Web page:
Image

Men representing the 46th Regiment Grenadiers dressed for their role in authentic period costume, tall hats and all. Chris is a regular participant in re-enactments, and a Western New Yorker. We commented on his “chapeau” and its unusual shape and height and told him it reminded us of a German topper. He answered, saying the Germans had also used them and that “it was designed to intimidate by adding height” to the often already taller than average Grenadiers. He also said how another advantage was when the Grenadiers, (who used to throw grenades), found that when they did so, sometimes their hats would catch on fire, and that the  taller hats would not! (At least that’s what Chris said)… Eventually these same hats morphed into the bearskin hats we know and love today as those worn by the Queen’s Guards displaying them in front of Buckingham Palace. http://en.wikipedia.org/wiki/Bearskin Chris kindly posed for this photo; a fine looking specimen, at that.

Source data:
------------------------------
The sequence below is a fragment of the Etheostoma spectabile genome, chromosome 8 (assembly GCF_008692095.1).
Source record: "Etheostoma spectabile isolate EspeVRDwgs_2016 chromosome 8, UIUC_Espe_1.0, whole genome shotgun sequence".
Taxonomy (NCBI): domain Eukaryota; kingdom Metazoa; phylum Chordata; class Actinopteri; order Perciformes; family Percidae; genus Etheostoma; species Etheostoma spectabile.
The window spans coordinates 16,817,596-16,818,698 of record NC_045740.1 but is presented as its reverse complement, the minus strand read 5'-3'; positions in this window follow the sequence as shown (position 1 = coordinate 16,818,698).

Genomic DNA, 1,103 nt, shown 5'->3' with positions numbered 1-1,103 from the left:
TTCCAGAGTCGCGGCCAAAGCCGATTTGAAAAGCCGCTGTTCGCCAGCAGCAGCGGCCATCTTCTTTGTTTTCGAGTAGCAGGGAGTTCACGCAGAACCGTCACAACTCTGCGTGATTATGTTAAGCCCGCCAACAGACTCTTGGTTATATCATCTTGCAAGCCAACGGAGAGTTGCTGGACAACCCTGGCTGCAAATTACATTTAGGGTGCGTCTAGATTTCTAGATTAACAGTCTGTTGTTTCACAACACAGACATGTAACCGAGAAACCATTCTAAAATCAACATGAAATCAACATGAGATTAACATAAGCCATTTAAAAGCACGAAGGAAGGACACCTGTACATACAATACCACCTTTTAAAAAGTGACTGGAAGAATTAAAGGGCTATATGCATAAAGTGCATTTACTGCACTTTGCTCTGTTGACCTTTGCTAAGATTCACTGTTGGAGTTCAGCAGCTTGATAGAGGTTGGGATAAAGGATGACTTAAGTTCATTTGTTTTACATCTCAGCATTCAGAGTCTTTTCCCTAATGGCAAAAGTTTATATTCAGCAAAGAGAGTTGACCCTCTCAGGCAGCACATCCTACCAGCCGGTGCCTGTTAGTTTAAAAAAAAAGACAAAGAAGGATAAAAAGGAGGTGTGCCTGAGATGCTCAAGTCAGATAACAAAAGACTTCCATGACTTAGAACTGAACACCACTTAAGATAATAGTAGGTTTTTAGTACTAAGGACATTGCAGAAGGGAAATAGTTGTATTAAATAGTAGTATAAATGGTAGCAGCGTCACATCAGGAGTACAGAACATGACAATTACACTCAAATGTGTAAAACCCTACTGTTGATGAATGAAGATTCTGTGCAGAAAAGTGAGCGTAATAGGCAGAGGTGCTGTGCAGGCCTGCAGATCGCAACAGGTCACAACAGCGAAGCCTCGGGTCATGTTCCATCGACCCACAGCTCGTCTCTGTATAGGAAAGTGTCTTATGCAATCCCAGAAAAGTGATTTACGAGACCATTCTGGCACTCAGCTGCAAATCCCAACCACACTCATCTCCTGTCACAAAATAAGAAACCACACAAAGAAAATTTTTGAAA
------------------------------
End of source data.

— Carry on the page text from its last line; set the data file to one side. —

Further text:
Image

We spoke with Al Parker, also known as Ho/yen/dah/onh who was one of the Seneca representatives. He was sure to tell us that his native name means “He got it”, which we found amusing! Parker felt the main thing that came out of this historic event was the treaty between the English and the Seneca Nations. Parker is on the Board of Directors at Old Fort Niagara and is involved in the French and Indian War re-enactment held there each July, http://militaryhistorynow.com/2013/07/08/living-history-french-indian-war-comes-alive-at-fort-niagara/ He also told us that some of his fellow participants at this event were regular re-enactors who act in movies as well! Pretty cool.

Image